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A man's guide to a great body
Samreedhi Sharma Goel |
June 01, 2006
If you're a guy and want to build your body, you are in luck.
Men naturally have more muscle mass than women. If you are a guy, you can tone your body and lose body fat much more easily and much faster than if you were a woman as men have a higher metabolic rate. Your muscles also acquire definition faster and can bulk up sooner, all thanks to the hormone testosterone.
You could hit the gym or practise our 5 recommended exercises regularly to keep in shape.
Besides working out, though, you are what you eat. So, you should know your carbs from your protein or your fat. You must also know how much of each to consume. Here are some diet nuggets for all men; this will help you understand the various components of food.
You may think increasing your protein intake by way of protein foods and supplements is the answer to big muscles. You couldn't be further from the truth.
Carbs are one of the most misunderstood nutrients (after fat!). They are the only nutrients that can be broken down aerobically and anaerobically (with or without the presence of oxygen) for energy release -- without releasing a by-product that is harmful to the body.
Carbs contribute to the all important muscle glycogen; this supplies energy to the muscles that work as you exercise.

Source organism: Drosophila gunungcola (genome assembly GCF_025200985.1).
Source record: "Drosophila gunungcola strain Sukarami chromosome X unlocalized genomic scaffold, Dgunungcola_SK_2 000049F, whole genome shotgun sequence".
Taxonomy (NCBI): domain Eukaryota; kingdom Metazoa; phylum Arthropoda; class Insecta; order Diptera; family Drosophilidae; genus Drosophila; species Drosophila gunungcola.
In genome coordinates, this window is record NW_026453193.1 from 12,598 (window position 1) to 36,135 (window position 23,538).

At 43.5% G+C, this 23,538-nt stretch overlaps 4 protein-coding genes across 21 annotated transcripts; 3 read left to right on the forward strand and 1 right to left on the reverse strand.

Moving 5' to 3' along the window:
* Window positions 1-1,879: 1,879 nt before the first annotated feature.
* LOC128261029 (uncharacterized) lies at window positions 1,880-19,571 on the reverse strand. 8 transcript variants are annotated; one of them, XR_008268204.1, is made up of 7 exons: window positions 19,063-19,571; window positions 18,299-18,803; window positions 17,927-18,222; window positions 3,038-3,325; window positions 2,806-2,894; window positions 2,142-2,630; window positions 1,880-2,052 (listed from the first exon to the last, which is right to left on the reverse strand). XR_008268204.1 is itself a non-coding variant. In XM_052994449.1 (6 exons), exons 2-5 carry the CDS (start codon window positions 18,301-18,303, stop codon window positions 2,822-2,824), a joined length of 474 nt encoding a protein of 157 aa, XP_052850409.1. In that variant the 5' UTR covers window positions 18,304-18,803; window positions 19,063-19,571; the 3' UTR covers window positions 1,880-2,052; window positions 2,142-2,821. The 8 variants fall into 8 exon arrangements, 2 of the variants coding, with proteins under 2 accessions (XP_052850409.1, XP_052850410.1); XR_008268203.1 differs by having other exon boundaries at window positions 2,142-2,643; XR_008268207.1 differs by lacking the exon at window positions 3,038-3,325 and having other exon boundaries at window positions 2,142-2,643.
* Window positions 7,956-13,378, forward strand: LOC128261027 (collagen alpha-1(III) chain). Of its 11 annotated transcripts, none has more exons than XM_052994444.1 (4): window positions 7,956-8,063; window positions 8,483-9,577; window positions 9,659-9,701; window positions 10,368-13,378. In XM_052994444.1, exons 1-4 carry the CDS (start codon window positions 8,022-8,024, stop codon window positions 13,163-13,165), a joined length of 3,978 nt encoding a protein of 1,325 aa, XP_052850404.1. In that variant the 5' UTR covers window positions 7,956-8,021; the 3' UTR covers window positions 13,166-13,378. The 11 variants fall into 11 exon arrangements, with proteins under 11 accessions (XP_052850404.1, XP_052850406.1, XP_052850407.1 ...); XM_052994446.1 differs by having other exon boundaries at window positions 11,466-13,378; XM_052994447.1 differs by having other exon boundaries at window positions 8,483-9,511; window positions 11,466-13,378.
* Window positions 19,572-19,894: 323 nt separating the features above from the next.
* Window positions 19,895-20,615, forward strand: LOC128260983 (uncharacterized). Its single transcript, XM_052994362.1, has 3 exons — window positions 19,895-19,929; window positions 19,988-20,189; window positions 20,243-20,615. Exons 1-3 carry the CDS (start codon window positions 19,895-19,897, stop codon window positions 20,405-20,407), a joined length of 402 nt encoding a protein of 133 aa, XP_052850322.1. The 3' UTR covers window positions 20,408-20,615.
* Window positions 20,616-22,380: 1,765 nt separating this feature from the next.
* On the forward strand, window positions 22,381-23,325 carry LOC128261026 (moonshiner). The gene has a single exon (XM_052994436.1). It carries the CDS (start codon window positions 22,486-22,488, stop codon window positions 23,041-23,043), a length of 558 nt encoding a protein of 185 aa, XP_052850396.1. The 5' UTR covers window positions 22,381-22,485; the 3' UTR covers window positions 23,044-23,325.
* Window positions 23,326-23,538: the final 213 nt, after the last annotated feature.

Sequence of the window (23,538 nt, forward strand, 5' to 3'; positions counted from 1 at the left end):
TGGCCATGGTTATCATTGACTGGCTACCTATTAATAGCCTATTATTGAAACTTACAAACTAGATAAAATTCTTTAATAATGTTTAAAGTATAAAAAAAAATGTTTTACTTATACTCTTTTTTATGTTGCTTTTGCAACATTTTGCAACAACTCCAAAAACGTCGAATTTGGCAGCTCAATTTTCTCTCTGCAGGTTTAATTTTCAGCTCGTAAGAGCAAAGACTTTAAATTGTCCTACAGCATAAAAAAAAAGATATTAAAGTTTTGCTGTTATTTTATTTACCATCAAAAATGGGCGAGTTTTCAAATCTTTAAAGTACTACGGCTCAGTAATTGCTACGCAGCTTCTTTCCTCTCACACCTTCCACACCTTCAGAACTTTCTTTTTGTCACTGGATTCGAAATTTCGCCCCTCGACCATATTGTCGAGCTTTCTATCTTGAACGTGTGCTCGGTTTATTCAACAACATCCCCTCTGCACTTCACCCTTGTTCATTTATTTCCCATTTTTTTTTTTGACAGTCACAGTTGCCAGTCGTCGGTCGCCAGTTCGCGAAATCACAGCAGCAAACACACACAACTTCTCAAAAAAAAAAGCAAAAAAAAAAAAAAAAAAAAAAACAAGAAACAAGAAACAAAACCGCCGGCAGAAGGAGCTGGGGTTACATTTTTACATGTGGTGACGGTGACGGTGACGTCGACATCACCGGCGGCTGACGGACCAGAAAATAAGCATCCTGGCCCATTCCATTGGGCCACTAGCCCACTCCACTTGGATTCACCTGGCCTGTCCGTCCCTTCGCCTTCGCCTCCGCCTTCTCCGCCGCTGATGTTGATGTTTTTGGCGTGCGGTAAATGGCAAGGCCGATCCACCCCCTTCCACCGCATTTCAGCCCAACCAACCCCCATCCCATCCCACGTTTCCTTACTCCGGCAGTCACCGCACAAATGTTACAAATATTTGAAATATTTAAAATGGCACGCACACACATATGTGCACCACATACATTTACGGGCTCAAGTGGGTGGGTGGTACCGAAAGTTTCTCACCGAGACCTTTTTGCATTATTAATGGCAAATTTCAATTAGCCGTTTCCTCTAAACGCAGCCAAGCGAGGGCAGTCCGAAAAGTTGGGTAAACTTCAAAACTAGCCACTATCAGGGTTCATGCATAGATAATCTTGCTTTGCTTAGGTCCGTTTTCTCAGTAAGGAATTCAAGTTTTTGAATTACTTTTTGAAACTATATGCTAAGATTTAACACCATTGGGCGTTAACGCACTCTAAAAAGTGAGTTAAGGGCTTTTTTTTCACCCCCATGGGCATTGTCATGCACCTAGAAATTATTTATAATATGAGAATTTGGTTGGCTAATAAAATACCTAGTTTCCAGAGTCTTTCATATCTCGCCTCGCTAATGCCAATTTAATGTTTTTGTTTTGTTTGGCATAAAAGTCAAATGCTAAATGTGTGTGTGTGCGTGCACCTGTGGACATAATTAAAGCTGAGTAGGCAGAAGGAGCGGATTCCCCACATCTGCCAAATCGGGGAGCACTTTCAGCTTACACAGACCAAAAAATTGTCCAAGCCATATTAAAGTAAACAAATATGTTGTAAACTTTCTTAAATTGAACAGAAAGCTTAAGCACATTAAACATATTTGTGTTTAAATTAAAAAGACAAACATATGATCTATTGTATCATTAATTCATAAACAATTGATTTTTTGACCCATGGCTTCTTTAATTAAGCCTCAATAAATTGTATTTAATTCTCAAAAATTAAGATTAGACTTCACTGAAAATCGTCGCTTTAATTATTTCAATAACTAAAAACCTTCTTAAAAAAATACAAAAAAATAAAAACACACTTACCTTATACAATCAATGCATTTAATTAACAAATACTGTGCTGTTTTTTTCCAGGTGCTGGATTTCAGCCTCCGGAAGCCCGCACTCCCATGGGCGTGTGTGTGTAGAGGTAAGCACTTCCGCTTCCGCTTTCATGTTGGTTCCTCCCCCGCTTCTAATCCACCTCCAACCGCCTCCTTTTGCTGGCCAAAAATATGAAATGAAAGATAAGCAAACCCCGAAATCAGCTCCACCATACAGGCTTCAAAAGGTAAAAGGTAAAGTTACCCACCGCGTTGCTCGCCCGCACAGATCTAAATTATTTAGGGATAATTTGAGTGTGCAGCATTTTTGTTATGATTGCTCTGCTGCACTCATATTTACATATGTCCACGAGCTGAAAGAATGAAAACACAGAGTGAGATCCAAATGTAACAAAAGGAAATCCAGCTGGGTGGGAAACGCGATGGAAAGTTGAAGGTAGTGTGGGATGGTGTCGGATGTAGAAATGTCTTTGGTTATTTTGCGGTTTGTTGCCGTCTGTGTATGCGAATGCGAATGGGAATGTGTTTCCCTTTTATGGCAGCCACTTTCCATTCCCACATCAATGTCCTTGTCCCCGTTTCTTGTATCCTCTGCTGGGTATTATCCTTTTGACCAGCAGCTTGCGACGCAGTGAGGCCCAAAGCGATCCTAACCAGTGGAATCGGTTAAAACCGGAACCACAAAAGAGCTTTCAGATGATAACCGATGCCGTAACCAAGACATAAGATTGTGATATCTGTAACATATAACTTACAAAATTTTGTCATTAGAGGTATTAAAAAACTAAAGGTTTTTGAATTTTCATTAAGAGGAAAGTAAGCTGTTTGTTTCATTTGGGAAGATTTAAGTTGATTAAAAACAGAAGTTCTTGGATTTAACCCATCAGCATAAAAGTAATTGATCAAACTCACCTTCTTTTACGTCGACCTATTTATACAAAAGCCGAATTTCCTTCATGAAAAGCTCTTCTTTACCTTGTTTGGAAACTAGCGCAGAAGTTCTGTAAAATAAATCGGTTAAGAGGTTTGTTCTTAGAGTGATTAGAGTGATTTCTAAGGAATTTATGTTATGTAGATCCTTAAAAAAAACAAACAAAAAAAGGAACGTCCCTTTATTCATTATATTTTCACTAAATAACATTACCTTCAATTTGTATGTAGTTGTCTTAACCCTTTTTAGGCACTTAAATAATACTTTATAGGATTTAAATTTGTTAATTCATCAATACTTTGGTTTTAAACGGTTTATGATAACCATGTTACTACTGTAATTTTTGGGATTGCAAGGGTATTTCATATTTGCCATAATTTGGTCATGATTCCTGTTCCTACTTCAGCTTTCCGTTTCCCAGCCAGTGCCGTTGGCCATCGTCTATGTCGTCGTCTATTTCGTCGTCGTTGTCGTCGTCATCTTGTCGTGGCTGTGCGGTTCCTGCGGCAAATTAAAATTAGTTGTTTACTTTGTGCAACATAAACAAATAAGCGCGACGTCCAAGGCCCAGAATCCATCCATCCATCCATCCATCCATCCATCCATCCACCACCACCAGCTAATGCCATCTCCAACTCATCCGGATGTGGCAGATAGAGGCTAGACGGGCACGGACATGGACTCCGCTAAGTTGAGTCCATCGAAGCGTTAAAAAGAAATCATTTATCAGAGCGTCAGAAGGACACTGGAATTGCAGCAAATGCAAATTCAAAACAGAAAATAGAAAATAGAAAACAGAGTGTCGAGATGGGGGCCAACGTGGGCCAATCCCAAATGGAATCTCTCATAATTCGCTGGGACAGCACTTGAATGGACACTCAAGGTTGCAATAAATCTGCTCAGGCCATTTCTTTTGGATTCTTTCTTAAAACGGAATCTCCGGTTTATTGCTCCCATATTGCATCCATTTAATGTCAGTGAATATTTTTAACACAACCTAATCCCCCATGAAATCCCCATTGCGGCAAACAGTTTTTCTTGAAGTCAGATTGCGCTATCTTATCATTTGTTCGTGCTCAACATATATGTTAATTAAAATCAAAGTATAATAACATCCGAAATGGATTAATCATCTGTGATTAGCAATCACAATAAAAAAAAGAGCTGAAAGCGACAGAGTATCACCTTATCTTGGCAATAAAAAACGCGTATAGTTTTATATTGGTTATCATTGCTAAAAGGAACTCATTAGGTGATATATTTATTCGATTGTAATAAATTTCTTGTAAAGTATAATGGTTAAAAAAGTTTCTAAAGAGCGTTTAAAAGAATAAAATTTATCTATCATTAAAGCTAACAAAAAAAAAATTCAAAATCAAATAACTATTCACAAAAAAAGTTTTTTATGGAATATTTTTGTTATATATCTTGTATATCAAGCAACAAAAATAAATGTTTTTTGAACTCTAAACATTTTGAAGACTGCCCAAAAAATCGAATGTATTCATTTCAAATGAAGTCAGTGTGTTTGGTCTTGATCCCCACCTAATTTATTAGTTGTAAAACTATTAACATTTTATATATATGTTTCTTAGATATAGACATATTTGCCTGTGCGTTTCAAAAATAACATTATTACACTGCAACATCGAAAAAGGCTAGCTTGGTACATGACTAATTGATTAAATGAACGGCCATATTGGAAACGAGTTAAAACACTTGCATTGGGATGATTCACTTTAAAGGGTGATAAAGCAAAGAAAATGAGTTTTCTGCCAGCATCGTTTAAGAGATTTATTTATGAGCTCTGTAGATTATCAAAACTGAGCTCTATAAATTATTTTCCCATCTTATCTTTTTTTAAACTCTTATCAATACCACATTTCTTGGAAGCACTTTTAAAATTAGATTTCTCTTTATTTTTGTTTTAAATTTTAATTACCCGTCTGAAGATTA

Two types of carbohydrates: Complex carbohydrates, like the fibre present in all fruits, vegetables and whole grains, give you a feeling of fullness and add bulk to the food without increasing its calorie value.
On the other hand, simple carbs present in maida and fruit juices are not as filling; they also yield less energy.
Carbohydrates have a protein sparing action -- ie if you eat enough carbohydrates, it allows proteins to do their work of building your muscles. However, if you don't, then proteins end up doing the work of carbohydrates -- ie supplying energy -- so they cannot build the body anymore. Besides, they also release harmful by-products.
Percentage of carbohydrate needed: Fifty to 80 percent of your calories (depending on your activity level) should come from carbohydrates.
Food list: Complex carbohydrate foods include whole grain cereals like wheat, jowar, bajra, etc, and pulses like rajma, chole, whole moong, masur, etc, whole fruits and vegetables.
Simple carb foods include refined sugars, maida and fruit juices.
While excess fat will make you gain weight, some amount of fat in the diet is essential.
The reason? Fats provide 'satiety' value in the diet and are a concentrated source of energy.
They are a stored form of energy and store fat-vitamins like Vitamins A, D, E and K until the body requires them.
Fats also provide insulation and cushion the body's vital organs.
Percentage of fat needed: Ten percent of your calories should come from fat.
Food list: Always choose unsaturated fat (olive, peanut, almonds, cashew, corn, sesame oil) over saturated fat (butter, ghee, coconut oil).
While protein is a structural component of muscles, just adding more protein to the diet does not make your muscles grow. Excess protein in the body is stored as fat.
Besides, the breakdown products of this unutilised protein are toxic to the body and are an added burden to the kidneys.
For protein to perform its functions of bodybuilding and repair efficiently, it has to be taken in balance with other nutrients like fat and carbohydrates.